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Thank Goodness It’s Good Friday

I have strict holiday rules.

I mean, I’m not some Martha Stewart-esque holiday girl. But there are certain things that are just important to me.

For example, no one plays Christmas music in my house until the Day After Thanksgiving or I will hurt them. All members of my family must wear appropriate festive clothing for anything Christmas related, such as seeing Santa, baking Christmas cookies or setting up the Tree (except my husband, because I can’t tell him what to wear). We do not open ANY Christmas presents until Christmas morning. Not even if my husband tries to melt me with pleading looks. (OK, I’ve caved on that one, but I’m not proud of it.)

It’s not just at Christmas. Easter has its fair share of important things. Children in my house must be dressed up. Floral for girls, ties for boys, etc. And pictures will be taken. Many, many pictures; before church, so that nothing gets spilled or smeared on Easter finery. And they’d better not even think about taking off those Easter clothes until after any potential Easter egg hunts.

And then there’s Good Friday.

I’m very particular about Good Friday weather. I don’t appreciate sunny Good Fridays. No, Good Friday should be rainy, foggy or at the very least, cloudy. And people should wear black. All black, preferably.

In all seriousness about Good Friday (not that I was joking before), I really do feel that there is an epic solemnness about this day that should be observed.

I grew up in the Charismatic church culture, where Good Friday was kind of passed over as a dreary inconvenience. At least that was my impression as a child. Maybe I’m wrong and everybody LOVED it. I don’t know.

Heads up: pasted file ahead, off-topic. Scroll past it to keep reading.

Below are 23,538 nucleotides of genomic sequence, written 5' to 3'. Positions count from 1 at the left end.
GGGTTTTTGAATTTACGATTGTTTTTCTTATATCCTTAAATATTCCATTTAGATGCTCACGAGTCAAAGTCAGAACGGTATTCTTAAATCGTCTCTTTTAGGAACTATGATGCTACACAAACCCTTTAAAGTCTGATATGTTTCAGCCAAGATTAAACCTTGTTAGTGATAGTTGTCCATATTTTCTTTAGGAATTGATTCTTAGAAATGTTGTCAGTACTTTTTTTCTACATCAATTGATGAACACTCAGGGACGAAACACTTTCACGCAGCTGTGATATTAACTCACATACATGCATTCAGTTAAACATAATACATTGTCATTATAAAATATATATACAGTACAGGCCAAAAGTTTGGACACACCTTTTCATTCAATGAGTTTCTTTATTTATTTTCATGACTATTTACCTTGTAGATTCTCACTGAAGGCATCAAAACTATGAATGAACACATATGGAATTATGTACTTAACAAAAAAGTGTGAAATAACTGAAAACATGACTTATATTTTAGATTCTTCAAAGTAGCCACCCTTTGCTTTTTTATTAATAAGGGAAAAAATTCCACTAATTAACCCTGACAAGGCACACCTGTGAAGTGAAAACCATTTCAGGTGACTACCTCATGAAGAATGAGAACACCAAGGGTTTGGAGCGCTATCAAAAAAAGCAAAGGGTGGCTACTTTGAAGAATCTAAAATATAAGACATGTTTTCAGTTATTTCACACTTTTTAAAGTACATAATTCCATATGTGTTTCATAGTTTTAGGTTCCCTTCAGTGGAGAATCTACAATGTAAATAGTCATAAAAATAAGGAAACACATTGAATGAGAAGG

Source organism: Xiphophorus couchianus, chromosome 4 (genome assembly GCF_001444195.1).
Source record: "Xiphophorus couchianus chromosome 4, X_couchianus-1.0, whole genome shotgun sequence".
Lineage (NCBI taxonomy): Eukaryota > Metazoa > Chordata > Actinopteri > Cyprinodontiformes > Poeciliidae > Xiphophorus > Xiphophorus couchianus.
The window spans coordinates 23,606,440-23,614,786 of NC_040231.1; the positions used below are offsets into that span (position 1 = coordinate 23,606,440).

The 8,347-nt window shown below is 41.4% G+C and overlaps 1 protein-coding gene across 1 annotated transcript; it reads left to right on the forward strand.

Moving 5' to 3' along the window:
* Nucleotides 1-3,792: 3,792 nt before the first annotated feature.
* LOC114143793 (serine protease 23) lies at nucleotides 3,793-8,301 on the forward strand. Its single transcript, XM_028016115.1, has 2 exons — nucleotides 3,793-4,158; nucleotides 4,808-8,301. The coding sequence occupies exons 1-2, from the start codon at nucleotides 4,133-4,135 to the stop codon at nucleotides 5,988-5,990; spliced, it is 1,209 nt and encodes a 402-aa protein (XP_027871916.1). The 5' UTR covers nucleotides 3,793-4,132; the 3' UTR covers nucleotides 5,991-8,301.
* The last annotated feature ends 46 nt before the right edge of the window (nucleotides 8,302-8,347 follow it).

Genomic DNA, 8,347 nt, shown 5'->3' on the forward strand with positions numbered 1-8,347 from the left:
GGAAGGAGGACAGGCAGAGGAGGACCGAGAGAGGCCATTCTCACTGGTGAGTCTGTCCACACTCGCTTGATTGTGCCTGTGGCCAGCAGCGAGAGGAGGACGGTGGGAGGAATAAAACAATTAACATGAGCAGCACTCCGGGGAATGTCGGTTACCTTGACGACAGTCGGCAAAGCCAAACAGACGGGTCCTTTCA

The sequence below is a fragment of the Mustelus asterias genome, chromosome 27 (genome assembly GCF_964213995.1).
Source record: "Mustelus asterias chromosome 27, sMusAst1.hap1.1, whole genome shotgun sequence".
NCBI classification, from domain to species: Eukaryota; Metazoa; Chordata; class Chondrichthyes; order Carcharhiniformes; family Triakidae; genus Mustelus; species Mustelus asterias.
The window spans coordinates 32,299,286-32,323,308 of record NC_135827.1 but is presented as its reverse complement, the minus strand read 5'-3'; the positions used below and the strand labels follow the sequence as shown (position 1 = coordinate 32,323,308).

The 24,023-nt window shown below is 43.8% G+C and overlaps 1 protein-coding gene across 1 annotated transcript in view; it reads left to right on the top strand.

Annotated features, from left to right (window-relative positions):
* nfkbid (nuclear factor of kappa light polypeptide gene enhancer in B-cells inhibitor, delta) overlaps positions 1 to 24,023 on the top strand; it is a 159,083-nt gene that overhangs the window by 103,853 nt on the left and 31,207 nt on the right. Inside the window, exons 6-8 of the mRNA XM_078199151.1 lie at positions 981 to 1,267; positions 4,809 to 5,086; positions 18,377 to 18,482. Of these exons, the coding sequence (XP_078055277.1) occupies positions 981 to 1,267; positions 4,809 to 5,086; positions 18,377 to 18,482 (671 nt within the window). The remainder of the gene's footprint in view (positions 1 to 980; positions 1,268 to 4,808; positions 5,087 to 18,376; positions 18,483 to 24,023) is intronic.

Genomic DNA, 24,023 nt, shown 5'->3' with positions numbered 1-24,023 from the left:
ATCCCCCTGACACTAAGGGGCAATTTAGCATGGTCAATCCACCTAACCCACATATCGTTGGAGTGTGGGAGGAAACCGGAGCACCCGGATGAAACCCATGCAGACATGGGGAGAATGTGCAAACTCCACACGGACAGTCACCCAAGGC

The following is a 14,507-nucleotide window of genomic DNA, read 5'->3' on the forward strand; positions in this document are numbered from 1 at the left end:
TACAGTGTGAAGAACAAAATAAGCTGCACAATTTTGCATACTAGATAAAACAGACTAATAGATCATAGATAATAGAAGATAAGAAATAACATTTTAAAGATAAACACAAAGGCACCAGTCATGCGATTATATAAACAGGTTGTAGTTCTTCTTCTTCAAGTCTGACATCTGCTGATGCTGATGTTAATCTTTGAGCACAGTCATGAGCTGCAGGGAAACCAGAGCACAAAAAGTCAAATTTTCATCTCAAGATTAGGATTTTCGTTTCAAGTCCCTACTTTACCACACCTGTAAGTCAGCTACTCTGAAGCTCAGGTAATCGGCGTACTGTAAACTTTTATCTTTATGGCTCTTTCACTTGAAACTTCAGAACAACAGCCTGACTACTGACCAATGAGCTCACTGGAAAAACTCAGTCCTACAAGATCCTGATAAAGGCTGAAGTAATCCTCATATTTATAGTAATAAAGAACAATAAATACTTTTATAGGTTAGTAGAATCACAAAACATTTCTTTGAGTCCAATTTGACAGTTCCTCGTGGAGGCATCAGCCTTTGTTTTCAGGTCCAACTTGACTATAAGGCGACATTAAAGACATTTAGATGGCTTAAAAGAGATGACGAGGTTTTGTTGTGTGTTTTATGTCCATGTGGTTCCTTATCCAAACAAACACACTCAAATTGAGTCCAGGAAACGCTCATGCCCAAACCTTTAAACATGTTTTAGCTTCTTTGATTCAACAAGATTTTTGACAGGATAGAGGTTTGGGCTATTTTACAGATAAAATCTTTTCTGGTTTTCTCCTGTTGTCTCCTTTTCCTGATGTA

But typically, all we did to “celebrate” was a prayer meeting over the lunch hour. And then, when I got immersed in the “revival culture” (if you don’t know what that is, you can message me and ask… or something), Friday night services were already the norm, so we pretty much did business as usual on Good Friday. And honestly, many churches don’t have any type of Good Friday gathering.

And I just don’t get that.

Good Friday is one of the most important days in the whole Christian calendar. I mean, we do realize that without Good Friday, there is no Easter, right? Without Good Friday, there’s no lily filled sanctuaries, no Sun-Rise Services, no chocolate bunnies, no egg hunts, no forgiveness of sins.

Without Good Friday, our whole faith ship is sunk. So why don’t we celebrate it? It seems like it would be normal to embrace the wild wonder of a Life sacrificed, revel in the mournful awe of Holy death, embrace the momentary gloom that will be replaced with resurrection splendor. Is it really so inconvenient to halt our normal routine and reflect on the fact that Jesus died so that we can live?

So I’m so excited (in a calm and mournful way, of course) for Destiny Church’s Good Friday Vigil.

We’re going to have a candle-light gathering in our living room, where we’ll sing about the beautiful cross, meditate on Jesus’ great sacrifice, share Communion and embrace the deep darkness that preceded the light.

And yes, a couple of kids will probably have a jumping contest in the playroom immediately above our vigil or wander through making car noises. But you know? I don’t care. I’m going to fully delight in Good Friday. You can count on it.

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San Francisco 49ers v Carolina Panthers

Valentine’s Blues

Another Valentine’s Day has come and gone and Chris and I have kept true to our tradition… a tradition of lousy Valentine’s Days.